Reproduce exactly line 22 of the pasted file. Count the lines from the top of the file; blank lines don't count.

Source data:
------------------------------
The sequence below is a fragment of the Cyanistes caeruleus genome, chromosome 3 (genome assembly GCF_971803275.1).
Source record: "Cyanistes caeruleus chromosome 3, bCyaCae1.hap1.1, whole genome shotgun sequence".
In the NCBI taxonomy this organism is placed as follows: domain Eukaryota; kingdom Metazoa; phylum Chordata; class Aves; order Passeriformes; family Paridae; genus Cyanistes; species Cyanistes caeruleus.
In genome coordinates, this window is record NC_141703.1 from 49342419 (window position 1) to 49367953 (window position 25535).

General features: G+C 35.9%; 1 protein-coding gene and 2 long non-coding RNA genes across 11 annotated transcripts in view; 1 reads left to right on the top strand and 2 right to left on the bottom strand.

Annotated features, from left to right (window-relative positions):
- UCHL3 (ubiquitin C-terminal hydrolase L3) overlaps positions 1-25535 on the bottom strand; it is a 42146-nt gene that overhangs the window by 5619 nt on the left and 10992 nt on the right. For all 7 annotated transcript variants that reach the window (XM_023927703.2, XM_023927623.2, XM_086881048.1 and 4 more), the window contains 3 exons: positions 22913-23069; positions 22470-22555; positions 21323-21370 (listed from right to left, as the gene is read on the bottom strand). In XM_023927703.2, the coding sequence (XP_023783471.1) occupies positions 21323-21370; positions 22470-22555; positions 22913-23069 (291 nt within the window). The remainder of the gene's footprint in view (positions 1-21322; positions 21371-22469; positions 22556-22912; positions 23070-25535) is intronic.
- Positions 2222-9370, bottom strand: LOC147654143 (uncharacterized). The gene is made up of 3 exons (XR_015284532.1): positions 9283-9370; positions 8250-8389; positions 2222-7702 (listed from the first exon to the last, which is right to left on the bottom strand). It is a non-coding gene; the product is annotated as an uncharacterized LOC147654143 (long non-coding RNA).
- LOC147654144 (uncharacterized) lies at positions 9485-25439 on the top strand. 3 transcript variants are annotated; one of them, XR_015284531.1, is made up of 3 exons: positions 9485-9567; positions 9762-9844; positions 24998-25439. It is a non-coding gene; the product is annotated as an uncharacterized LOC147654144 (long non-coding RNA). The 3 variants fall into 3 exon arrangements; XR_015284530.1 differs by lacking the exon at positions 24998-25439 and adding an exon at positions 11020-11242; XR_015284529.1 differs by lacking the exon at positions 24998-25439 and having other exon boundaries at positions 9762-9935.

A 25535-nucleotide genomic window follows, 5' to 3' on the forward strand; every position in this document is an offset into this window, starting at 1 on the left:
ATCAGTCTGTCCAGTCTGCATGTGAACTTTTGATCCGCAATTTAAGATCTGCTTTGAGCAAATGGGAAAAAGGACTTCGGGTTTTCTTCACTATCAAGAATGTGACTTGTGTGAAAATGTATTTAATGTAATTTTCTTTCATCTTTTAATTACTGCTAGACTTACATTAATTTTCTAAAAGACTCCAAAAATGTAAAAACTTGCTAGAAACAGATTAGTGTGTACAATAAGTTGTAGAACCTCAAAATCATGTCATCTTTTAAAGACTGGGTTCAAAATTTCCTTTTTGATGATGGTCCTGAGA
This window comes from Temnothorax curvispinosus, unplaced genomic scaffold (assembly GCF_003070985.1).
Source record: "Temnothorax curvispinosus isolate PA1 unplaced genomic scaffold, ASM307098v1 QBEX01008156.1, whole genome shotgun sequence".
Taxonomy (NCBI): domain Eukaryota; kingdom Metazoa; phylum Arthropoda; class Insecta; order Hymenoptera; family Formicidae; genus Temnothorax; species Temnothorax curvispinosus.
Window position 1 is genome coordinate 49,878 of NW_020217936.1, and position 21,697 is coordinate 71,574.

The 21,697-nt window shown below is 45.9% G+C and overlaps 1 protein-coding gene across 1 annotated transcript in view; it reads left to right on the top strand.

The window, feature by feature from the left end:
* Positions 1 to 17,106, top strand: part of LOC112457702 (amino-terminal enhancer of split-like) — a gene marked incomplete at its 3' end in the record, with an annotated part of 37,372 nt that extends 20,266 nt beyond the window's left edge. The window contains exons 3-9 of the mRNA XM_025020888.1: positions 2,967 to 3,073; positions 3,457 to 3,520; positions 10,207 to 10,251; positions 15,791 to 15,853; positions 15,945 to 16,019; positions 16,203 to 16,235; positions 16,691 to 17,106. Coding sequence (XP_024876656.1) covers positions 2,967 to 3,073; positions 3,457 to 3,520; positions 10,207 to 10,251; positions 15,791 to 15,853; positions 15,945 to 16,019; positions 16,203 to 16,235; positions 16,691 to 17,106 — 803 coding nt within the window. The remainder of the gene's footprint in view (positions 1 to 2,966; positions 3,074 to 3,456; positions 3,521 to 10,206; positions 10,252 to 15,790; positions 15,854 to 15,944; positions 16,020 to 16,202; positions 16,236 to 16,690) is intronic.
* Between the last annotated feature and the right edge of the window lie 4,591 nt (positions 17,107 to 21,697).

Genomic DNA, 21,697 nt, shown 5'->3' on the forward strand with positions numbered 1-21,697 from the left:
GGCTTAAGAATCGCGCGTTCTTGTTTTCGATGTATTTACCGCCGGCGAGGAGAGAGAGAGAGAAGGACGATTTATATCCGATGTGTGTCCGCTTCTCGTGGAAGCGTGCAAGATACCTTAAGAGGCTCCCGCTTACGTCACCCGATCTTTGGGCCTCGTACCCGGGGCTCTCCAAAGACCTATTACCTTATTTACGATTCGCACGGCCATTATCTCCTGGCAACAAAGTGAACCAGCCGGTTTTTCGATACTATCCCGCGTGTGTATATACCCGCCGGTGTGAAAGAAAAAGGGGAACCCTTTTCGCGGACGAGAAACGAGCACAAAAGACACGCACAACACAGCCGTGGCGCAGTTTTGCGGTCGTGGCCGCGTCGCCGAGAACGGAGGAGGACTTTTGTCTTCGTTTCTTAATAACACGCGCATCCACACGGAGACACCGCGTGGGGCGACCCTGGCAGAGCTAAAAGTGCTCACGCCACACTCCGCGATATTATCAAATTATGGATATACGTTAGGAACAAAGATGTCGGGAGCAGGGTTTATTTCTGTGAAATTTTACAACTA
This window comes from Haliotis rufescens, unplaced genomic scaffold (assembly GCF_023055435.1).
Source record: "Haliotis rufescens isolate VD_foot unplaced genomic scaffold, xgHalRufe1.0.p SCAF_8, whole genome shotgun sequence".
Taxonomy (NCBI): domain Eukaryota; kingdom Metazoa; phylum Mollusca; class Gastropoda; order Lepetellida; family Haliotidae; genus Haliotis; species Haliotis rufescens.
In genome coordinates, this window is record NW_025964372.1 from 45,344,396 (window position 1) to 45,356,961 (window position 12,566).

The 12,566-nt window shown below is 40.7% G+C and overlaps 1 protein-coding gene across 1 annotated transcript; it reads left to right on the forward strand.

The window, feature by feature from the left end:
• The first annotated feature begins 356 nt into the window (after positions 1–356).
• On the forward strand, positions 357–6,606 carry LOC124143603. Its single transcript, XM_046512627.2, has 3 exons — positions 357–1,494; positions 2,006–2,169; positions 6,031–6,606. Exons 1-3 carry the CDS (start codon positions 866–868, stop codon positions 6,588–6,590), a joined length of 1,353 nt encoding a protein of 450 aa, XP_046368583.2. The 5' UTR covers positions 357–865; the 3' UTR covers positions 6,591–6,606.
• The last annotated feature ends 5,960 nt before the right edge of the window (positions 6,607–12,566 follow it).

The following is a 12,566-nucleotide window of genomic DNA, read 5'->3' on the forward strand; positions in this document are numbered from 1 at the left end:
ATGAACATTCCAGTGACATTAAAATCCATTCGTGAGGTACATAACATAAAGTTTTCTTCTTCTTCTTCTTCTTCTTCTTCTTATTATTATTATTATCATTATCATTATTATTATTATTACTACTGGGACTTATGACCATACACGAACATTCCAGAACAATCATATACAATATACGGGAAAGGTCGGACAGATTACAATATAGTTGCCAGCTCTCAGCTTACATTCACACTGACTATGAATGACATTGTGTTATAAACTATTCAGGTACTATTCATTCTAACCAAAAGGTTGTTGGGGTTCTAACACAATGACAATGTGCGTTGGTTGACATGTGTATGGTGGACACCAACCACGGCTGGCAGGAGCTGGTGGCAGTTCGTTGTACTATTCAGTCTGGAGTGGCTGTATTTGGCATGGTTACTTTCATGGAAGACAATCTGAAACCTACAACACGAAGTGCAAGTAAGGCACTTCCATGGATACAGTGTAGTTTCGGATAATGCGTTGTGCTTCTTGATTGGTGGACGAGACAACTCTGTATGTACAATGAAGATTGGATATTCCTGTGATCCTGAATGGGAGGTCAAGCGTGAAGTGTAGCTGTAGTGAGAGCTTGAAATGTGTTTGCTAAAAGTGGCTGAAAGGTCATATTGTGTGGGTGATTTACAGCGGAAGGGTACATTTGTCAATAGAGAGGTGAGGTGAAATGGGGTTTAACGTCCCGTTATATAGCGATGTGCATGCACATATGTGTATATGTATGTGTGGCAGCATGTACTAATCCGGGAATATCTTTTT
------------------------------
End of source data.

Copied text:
This window comes from Haliotis rufescens, unplaced genomic scaffold (assembly GCF_023055435.1).